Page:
Paralysis Part II: Patience

Maybe I should title this part of the series “impatience.”  You see, I have this burning desire to make everything happen all at once and when I can’t, I’m quickly consumed by the frustration at not being able to achieve the impossible. It might shock you to learn that I can’t snap my fingers and have a story idea leap onto the page as a finished work.  I can’t point at a manuscript and command it to be final.  I might have the hair of an Olyimpian, but last I checked, I can’t fling lightning bolts from my arse or vaporize a Titan (I don’t think). What if I had that kind of mojo? I’m sure it would lead to a whole new world of frustration, so I’m not going to speculate further.

I am a fan of instant gratification–how could any one not be?  That’s why I love making music–I get a flash of inspiration and ten minutes later, I have a completed song.  Prose not only takes discipline (something I’ll get to in a future post) but patience.  There’s something to be said for that journey–a lot is gained on the path to creating a finished story or book. That is all very sweet and it makes me want to hug my neighbor.  I’ll tell you this. The  journey easily becomes a desolate stretch of road, the destination coming no closer,  when faced with daily emails wondering about when the next piece of fiction will drop and having no good answer or while watching idly as peers put out new material every other day (or so some day it seems).

When did any of that start to matter? At some point, it didn’t even exist.

The privilege to be able to take my time, to use these moments to get something right, should not be undervalued. Writing didn’t feel like work when I wrote, edited, and rewrote Crescent.   My only expectation was to tell the story I wanted to tell the way I wanted to tell it.  If I can get back to that pure place, I just might get back on track.  I need to set some reasonable goals and then get down to the business of enjoying myself.

(Photo by Offbeat Photography)

4 Responses to “Paralysis Part II: Patience”

  1. Tee Morris Says:

    We all have the moments where we appear to have lost the groove. Funny thing when you said this just now…

    “The journey easily becomes a desolate stretch of road, the destination coming no closer, when faced with daily emails wondering about when the next piece of fiction will drop and having no good answer or while watching idly as peers put out new material every other day (or so some day it seems).”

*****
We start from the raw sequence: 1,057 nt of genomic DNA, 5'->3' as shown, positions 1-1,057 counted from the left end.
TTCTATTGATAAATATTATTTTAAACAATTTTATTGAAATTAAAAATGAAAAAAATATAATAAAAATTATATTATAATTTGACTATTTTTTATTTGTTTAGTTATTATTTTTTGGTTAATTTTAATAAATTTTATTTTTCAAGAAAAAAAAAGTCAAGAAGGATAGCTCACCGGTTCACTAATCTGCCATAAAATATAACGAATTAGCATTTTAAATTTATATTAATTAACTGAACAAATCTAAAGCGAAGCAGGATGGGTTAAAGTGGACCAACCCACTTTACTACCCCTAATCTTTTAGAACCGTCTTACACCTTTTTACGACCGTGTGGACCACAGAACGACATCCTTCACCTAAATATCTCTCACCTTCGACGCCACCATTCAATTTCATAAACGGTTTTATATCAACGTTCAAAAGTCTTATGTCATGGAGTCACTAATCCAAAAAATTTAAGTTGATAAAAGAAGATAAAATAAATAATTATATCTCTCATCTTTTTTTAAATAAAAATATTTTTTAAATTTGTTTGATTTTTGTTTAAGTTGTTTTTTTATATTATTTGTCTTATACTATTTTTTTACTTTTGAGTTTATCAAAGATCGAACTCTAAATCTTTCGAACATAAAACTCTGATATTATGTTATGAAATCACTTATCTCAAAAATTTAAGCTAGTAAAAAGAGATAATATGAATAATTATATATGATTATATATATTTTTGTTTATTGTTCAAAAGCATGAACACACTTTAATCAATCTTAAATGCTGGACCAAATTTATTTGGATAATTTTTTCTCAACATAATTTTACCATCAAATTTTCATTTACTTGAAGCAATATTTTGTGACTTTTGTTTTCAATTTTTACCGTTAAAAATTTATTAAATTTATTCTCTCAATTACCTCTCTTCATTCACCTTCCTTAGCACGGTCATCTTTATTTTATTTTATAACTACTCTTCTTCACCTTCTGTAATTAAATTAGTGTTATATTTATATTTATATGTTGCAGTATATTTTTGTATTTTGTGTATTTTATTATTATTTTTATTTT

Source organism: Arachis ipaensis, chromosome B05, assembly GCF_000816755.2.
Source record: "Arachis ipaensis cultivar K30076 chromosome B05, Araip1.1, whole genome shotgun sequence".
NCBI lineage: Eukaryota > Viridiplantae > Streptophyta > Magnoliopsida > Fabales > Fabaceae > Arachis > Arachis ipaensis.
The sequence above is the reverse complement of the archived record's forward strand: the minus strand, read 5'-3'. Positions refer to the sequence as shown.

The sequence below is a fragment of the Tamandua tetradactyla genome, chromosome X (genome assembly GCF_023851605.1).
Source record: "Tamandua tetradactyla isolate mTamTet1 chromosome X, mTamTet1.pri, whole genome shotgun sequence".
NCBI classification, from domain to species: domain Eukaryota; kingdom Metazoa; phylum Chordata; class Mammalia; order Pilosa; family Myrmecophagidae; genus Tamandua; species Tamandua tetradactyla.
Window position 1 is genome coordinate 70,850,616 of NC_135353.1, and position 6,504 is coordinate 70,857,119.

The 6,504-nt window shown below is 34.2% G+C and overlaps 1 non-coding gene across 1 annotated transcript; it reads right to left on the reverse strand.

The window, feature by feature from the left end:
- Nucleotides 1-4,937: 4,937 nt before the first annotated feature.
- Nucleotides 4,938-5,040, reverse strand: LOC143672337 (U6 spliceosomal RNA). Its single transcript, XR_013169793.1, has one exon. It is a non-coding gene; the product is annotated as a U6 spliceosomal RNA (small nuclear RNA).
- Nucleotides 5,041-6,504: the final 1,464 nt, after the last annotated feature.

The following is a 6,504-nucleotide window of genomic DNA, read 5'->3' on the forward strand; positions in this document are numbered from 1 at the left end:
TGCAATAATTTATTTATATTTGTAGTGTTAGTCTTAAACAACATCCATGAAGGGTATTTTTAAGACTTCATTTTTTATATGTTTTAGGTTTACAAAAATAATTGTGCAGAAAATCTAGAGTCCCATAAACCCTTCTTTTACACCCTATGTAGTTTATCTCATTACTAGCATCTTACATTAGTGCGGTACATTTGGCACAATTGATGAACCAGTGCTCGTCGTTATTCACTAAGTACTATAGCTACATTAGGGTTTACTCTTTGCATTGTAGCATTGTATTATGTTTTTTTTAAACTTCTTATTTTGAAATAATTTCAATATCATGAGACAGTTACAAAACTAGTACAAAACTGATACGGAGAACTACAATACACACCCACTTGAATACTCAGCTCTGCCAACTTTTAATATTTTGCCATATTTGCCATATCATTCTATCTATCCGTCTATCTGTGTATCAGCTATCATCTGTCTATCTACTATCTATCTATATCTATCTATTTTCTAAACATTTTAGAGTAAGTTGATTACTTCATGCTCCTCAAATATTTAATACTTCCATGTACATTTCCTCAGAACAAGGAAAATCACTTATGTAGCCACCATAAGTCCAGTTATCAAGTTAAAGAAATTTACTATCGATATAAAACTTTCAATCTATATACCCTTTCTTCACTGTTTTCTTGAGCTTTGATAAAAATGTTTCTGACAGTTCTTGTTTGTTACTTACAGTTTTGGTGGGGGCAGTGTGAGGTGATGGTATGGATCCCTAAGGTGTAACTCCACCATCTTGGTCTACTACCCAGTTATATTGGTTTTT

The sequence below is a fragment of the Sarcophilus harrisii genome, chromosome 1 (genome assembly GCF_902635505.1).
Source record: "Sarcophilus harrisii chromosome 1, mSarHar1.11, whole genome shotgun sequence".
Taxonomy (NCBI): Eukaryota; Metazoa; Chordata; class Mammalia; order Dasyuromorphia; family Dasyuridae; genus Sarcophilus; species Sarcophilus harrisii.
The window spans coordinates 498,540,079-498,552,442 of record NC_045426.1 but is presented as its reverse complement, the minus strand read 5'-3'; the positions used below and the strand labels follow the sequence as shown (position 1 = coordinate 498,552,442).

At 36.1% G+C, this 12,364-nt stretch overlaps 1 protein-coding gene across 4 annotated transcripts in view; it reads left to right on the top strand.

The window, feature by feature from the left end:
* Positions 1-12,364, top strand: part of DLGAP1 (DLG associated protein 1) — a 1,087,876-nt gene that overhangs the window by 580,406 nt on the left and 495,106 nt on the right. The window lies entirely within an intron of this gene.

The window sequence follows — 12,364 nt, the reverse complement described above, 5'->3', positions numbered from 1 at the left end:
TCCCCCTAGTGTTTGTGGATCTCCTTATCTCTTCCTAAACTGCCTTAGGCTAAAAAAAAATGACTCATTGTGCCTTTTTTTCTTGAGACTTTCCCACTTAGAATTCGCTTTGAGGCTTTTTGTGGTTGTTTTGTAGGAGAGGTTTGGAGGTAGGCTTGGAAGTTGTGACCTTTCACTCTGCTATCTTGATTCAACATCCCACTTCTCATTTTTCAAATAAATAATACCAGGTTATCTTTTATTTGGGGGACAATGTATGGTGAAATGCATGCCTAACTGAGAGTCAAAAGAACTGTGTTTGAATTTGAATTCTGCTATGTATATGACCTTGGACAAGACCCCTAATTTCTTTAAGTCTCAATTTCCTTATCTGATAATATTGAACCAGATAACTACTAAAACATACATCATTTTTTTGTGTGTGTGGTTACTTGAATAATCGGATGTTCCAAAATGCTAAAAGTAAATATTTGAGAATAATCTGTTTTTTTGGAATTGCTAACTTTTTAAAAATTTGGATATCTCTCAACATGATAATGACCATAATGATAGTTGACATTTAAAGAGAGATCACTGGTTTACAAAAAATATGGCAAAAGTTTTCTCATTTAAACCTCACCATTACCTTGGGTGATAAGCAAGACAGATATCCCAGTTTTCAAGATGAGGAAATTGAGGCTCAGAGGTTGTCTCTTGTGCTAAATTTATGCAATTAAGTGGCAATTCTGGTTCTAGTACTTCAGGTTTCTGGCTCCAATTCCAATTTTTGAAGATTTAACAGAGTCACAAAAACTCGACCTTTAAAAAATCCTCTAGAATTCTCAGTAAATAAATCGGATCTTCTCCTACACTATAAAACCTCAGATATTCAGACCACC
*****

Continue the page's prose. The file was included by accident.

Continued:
That was me while you were ushering in your latest child into the world, podcasting your ass off with Stories from the Vault, and launching Harvey. I asked myself “What have I done lately?”

    Perhaps instead of “Patience” you could have called this “Perspective.”

    It’s natural for us creative types to believe we are superhuman. After all, we assume the role of gods anyway. We create worlds, breathe life into the characters within, and smite them down on a whim. (And when it’s you, your smiting is either through the cold vacuum of space or tree bark in unpleasant places.) So yes, we believe we are beyond the frailties of mere mortals.

    But I argue is it our frailty that brings forth the Muse and value to what we write.

    Don’t sweat this, bro. Watch a movie. Take a breather. When you come back to the keyboard, the Muse will be there, a beer in one hand, a stogie at the ready. She will kiss you softly on the lips and whisper, “Your hair looks fabulous. Now, start writing.”

    Trust me. I’ve been there. You’ll get through it. Kia Kaha.

  2. Viv Says:

    I would say that you’ve been writing a blue streak lately, Phil. It just happens to be music instead of fiction. And sultry, soulful music, at that. Please don’t diminish the importance. You have been creating, just in a different way than your fans are used to. Heed this warning: when they hear the music, they’ll be clamoring for more of that as well.

    It’s the curse of the gifted. People want more. Ignore the demand and focus on the blessing of being able to create such amazing works, musical and literary.

  3. chooch Says:

    My comment is also on the music aspect (go figure) – writing a song might come easier at the f irst draft stage, but don’t short change the work of editing, expanding, refining, and performing. A song isn’t really done until the audience is swaying.

    I’ve started reading blog post of my own that is very close to this series and these sentiments. Also similar to Mur’s missive just posted today. I have been spinning my wheels, mired in the muck of wanting to complete 10 projects and procrastinating myself away from them all. I’ve decided that I need to pick one discipline and stick with it for awhile. And since music comes easier;it is lucky contestant #1.

    The road may look desolate, but remember that you’re not on it alone. Keep an eye on shuffling your feet forward and forget about the destination. You’ll look up soon enough and find you’re already there.

  4. chooch Says:

    My phone murdered that comment!! second paragraph should have begun “I’ve started WRITING a blog post”, not “reading” :)

    Much love, brother. Keep fighting the good fight.

    {c}

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